Submitted by Natalie Muscarella

 

After years of dealing with stress, I have learned that it can take as little as one minute a day to find relief. Everyone has to deal with stress at some point in their lives, the question is what is the best way to handle it?

College seniors are approaching their upcoming graduation in May. Many, including myself, are struggling to make plans for afterward. I must decide where I want to live after school, being an out-of-state student. Do I move back home to New York? If I choose not to move back home, I need to make enough money to rent an apartment somewhere. There is pressure to find a job right after graduation, but I do not see myself doing that. I still feel there is more for me to learn. Do I continue my education? While figuring all of this out, I still have to ace my classes this last semester, build my professional skills and apply for jobs. I know what you may be thinking right now; sounds stressful! Well, it is.

According to a study by the Anxiety and Depression Association of America in 2015, 85 percent of college students reported they have felt overwhelmed by everything they had to do. The feeling that you have too much on your plate makes it difficult to focus on what is right in front of you. It is easy to lose yourself in the process of figuring out the rest of your life. In actuality, the best thing to focus on during this process is finding yourself and checking in with your thoughts. This is easily forgotten unless there is a conscious effort to bring yourself back into awareness.

There is an article from the Huffington Post that mentions a program run by students at the Massachusetts Institute of Technology that aims to manage stress. The Yesplus program works on promoting the use of meditation and yoga as a daily practice. They offer yoga and meditation sessions, stress management workshops and meditation retreats.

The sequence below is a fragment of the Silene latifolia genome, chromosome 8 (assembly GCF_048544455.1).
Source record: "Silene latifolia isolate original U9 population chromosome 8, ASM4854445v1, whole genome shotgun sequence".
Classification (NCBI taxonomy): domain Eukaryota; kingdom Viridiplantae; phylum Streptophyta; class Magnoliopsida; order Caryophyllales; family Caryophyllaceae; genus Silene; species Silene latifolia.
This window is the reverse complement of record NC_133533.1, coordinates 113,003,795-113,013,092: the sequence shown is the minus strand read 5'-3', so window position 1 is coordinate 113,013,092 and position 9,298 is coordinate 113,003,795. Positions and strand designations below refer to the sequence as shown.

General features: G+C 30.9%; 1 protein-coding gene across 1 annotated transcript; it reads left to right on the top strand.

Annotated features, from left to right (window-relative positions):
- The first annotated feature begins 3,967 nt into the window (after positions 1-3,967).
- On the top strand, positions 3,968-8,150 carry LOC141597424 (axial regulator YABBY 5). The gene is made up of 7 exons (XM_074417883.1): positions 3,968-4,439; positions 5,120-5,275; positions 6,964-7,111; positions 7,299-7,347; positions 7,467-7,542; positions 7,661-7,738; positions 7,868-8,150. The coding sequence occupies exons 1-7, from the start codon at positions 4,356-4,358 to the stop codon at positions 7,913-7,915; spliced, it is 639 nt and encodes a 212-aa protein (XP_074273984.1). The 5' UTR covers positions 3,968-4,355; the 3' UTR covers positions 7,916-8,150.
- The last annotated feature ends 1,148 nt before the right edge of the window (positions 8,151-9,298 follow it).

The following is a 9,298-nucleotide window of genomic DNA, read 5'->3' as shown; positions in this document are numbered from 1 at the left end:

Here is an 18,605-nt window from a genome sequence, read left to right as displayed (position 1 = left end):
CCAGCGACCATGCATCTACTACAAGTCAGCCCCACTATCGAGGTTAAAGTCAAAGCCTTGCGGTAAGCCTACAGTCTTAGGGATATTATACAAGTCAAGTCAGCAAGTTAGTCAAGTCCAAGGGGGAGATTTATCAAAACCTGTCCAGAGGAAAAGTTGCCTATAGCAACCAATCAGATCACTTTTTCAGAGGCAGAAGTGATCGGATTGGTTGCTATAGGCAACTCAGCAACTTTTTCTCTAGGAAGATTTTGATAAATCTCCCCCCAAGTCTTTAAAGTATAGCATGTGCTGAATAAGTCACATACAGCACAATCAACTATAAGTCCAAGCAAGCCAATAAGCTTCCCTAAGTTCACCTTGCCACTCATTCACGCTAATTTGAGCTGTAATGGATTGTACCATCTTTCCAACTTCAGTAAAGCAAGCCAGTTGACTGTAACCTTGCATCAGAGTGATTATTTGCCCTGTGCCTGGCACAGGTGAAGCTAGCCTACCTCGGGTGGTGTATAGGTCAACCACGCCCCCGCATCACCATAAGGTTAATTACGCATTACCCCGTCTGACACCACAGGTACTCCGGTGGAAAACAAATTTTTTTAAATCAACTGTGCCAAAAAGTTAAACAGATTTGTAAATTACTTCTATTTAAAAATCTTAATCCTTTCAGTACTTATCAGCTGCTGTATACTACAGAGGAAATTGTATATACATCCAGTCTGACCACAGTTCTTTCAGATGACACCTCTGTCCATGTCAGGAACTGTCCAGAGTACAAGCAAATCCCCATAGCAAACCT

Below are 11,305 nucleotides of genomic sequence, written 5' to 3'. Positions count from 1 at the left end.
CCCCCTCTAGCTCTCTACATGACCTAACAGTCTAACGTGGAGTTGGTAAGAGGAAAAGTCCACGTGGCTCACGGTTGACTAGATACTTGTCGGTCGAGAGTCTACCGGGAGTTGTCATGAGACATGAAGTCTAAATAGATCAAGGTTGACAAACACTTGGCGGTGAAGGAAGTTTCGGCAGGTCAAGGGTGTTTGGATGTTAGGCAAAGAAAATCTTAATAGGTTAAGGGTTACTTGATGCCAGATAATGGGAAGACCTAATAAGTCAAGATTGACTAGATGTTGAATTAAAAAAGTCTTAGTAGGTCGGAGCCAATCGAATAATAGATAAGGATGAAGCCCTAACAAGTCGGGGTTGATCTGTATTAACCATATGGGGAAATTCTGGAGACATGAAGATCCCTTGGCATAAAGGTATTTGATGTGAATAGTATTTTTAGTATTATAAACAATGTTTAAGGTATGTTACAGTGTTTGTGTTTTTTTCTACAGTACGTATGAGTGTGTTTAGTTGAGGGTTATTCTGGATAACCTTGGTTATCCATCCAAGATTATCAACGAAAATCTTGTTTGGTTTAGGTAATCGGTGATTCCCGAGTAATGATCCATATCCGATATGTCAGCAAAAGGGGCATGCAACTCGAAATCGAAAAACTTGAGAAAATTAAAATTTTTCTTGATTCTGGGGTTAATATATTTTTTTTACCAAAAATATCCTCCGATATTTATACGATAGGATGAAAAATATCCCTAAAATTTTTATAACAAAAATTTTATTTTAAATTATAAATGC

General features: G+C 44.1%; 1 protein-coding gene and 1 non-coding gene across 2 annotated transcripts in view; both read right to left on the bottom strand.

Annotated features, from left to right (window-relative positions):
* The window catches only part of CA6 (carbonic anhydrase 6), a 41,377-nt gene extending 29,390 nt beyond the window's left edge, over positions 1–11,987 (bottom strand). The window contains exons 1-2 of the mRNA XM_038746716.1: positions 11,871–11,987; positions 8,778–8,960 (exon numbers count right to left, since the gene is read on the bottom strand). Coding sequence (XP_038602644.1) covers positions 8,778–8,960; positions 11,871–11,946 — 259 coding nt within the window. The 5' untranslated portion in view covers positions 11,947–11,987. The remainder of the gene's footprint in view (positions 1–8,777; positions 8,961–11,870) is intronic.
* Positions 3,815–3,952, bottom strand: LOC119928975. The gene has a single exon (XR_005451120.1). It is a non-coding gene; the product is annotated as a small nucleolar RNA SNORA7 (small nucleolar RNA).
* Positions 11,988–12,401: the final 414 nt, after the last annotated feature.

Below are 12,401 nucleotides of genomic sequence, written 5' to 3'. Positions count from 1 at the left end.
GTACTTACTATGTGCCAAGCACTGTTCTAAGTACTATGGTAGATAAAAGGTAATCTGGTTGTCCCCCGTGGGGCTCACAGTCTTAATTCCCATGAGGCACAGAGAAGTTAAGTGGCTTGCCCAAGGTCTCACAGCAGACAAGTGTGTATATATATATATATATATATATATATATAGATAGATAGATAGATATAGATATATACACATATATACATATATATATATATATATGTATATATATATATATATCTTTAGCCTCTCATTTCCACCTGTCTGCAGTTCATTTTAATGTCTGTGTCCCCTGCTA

“The regular meetups and the five-day meditation retreats Yesplus offers don’t just give students a break from overwhelming amounts of work — many students end up finding a deeper purpose beyond their academic careers,” as stated in the Huffington Post article. This goes to show that meditation can help students lead a more fulfilling life. The purpose of meditation is to go beyond the mind in order to connect with a higher level of consciousness within oneself.

As a graduating college student, I know it is easy to get caught up in what is going on all around me. Sometimes you have to take a step back from all of that and just let life flow before you. While I know it is important, I still find myself struggling to practice meditation on a daily basis. This is why it is necessary to create a routine for yourself and start out small.

A quick and easy method for beginners is to start by focusing on the breath. The best strategy I have found was in a video by Richard Williams, also known as Prince Ea, who is an American poet, filmmaker and activist. He uses a technique that only takes about one minute called the smiling mindful breath: First, you close your eyes and then smile a big genuine authentic smile. He said it works better if you picture someone that you love smiling back at you. Then you relax your smile after 15 seconds and inhale and exhale as deeply as you can. The final step is to bring your attention to the now, not the past or present, but the moment you are in.

There is an endless amount of strategies out there to help in coping with stress. The best thing to do is find one that you can see yourself fitting into your daily routine. It is important to address the stress you are feeling in order to live a happier, and more productive life.